We had premiered the film in Greenwich, Connecticut—its first showing in the state—on the day Orlando happened. The total community was in turmoil and traumatized. Congressman Jim Himes was in the audience, and the next day, he went down to DC and walked out of the House of Representative's moment of silence. We know that anger can be a very good emotion to spur action. I always think of that movie Network with the, "I'm mad as hell and I'm not going to take it anymore." I feel like the country may be at that Network moment. Maybe they've been there for a long time, but what we want to do with the film is take that sentiment and try to harness it.
We sit here today and know that there's so much to go with that, in the same way that it was for marriage equality. But there was a tipping point when a big stride was made, and I do think we're at the place and time with gun violence. I really do.
In this election, we have one candidate who's the NRA's darling boy, and he's saying he could shoot people on Fifth Avenue and still get votes. He talks about guns and violence in a way that I don't think a presidential candidate has ever spoken about guns. And then you have Clinton, who's a bit more vocal about it, and making it more of an issue. In that context, what do you want to the movie to do?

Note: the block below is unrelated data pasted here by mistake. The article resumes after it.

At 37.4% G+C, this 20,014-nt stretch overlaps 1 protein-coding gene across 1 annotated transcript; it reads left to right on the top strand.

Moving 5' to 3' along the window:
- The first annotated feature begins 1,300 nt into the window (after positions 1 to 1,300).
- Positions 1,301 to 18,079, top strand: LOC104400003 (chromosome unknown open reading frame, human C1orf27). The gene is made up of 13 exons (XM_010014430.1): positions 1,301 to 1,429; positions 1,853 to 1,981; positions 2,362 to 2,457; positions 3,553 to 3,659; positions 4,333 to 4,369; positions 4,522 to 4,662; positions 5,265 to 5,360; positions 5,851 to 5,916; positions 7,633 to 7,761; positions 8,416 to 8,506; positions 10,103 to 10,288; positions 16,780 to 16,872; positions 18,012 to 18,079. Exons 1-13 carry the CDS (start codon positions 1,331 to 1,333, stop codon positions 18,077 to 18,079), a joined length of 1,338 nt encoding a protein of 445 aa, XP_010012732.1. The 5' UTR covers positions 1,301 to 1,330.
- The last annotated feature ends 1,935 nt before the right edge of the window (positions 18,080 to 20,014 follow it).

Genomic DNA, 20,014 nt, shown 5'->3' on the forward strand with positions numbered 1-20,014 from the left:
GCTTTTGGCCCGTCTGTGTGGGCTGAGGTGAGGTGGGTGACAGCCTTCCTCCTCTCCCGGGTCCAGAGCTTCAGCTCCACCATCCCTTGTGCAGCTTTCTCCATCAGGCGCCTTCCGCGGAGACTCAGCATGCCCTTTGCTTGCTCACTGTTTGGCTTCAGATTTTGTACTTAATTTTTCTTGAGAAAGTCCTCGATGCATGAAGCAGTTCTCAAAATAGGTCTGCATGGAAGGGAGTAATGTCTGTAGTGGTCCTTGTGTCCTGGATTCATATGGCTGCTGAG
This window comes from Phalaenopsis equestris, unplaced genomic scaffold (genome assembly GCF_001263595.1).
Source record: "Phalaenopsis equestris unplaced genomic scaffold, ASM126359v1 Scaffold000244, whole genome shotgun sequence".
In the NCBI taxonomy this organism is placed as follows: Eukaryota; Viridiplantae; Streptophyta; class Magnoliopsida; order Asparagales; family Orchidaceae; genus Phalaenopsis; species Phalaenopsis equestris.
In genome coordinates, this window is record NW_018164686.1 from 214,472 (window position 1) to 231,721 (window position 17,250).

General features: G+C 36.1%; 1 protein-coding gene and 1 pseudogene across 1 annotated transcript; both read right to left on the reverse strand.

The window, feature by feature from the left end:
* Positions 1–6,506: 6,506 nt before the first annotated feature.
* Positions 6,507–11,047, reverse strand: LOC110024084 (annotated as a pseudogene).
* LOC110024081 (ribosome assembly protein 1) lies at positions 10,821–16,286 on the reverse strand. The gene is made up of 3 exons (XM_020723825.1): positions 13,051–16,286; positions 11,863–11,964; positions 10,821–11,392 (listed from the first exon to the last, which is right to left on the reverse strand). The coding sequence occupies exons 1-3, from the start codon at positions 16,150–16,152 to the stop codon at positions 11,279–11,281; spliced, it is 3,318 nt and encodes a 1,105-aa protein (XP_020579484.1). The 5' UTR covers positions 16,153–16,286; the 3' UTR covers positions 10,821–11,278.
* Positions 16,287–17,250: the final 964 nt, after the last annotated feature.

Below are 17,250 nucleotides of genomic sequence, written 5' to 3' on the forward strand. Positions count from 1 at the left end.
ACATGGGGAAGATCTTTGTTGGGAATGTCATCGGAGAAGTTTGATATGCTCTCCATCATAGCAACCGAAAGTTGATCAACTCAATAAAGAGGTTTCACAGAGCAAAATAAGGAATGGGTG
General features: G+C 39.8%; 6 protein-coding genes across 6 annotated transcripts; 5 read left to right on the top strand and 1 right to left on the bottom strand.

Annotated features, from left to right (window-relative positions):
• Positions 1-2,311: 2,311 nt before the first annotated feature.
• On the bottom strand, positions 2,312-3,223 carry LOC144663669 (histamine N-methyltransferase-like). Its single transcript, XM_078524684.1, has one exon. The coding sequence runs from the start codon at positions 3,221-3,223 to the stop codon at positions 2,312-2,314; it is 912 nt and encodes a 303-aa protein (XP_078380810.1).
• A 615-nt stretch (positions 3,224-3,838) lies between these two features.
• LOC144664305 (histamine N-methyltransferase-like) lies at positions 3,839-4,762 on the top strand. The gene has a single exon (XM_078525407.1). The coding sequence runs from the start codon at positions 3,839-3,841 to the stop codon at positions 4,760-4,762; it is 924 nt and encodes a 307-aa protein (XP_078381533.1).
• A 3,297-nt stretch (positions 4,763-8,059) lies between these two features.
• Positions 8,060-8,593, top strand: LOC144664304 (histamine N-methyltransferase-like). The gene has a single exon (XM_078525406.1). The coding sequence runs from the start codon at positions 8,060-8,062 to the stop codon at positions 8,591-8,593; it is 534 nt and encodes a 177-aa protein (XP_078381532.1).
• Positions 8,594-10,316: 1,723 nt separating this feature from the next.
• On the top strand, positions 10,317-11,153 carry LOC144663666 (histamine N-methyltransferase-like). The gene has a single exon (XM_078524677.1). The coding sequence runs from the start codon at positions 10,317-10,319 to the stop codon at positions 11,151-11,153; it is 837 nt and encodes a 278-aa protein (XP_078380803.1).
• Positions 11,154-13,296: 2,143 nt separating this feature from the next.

In the coming weeks, we certainly want the issue to come up much more in the debates. I think that we want, first and foremost, to take this film out to dinner tables and churches. We want people to come to our website, and host screenings that bring the different constituents to the table. So the first thing is for people to put it on top of the table, and not be afraid of, Well, we're just going to be fighting. Open up dialogue and take it out of this highly polarized space, because we know the numbers are there, that nearly 90 percent of the country believes that status quo is not the solution here. And we can't afford inaction.
Beyond that, we do want the film to specifically reframe the issue as a public-health crisis. We're working with folks like John Hopkins, because there is so little research and support. Part of it is just getting the data and research done on gun violence, and John Hopkins is a leader in this. But so much of it is privately funded. And we need to push for the CDC, and changing the way we're able to fund this kind of research.
I think the other thing is to try to reframe this as a humanitarian issue. It should not be a political issue. We say that, "When nine children a day are dying at the hand of a gun, none of those children are registered Republicans or Democrats." We need to look at models in states where there has been bipartisan support, and hopefully whatever happens in this election, those inroads can be made to build more bipartisan support to just make kids—and all of us—safer in our communities. It's that simple.
This interview was condensed and edited for length and clarity.
Information on screenings of Newtown can be found here. It will be shown nationwide leading up to Election Day.
Follow John Surico on Twitter.